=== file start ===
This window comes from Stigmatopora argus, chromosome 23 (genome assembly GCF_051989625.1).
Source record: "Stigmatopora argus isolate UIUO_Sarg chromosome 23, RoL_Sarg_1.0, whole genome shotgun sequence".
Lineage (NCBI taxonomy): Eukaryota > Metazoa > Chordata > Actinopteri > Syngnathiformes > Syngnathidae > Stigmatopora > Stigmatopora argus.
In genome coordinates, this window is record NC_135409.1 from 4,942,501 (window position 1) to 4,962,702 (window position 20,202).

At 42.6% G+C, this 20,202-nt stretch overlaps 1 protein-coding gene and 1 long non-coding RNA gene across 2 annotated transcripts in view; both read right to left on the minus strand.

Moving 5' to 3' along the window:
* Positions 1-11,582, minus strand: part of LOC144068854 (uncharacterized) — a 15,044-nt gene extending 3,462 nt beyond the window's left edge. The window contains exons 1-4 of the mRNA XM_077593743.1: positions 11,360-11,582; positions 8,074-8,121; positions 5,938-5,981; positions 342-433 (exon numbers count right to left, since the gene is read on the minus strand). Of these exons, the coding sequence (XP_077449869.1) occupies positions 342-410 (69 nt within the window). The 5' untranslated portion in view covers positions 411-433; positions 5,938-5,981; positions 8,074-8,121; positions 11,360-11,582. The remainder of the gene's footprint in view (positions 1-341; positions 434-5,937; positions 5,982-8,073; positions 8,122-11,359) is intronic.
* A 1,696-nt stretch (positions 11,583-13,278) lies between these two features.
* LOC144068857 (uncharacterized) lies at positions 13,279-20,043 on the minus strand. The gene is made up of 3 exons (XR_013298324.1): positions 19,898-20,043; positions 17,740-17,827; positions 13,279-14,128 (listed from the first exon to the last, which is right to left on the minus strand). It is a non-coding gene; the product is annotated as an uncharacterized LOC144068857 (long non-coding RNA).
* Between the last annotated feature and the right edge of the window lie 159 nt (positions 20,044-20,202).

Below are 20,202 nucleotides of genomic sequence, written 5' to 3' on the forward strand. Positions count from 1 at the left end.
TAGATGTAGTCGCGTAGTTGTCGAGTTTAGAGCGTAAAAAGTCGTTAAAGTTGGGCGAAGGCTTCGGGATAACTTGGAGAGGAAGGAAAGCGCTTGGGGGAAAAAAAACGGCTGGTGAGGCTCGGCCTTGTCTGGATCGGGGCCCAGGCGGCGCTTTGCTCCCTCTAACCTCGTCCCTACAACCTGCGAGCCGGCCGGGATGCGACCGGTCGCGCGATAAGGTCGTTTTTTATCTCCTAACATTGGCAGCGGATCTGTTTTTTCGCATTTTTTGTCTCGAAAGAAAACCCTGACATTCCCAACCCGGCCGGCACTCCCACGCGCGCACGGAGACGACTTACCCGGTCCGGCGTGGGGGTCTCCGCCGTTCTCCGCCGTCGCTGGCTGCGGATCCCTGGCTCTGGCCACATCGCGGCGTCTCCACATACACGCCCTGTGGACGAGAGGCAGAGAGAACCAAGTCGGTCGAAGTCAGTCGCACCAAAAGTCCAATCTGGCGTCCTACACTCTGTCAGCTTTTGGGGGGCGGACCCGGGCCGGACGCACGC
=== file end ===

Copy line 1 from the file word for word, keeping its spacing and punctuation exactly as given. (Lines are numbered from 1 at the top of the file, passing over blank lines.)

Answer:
This window comes from Stigmatopora argus, chromosome 23 (genome assembly GCF_051989625.1).